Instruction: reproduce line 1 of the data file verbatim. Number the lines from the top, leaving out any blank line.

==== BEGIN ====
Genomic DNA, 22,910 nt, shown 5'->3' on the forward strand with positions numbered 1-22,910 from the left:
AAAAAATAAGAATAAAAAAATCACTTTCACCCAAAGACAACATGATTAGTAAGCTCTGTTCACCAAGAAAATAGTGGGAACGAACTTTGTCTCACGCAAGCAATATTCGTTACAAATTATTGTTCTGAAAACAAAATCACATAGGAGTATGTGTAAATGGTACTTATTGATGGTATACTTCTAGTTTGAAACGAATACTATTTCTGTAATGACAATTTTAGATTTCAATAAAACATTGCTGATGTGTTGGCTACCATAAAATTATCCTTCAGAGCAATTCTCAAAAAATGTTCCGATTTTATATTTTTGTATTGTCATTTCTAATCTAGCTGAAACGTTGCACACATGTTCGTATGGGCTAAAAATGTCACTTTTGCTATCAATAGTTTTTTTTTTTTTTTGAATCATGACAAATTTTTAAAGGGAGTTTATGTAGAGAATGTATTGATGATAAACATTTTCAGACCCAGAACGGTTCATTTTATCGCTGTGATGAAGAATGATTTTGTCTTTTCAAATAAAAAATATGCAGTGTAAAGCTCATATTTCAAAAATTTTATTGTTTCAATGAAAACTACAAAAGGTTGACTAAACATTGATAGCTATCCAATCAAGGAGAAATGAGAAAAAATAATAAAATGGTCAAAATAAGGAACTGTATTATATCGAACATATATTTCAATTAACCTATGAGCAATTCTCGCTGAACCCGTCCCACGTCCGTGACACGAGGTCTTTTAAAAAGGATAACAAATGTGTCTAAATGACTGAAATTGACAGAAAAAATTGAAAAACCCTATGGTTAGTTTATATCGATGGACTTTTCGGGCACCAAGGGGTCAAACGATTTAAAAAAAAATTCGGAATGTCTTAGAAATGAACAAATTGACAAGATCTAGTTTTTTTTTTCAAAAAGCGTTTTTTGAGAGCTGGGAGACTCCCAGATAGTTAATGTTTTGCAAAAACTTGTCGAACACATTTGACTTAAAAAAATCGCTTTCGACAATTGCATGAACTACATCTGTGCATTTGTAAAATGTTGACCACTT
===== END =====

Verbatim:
Genomic DNA, 22,910 nt, shown 5'->3' on the forward strand with positions numbered 1-22,910 from the left: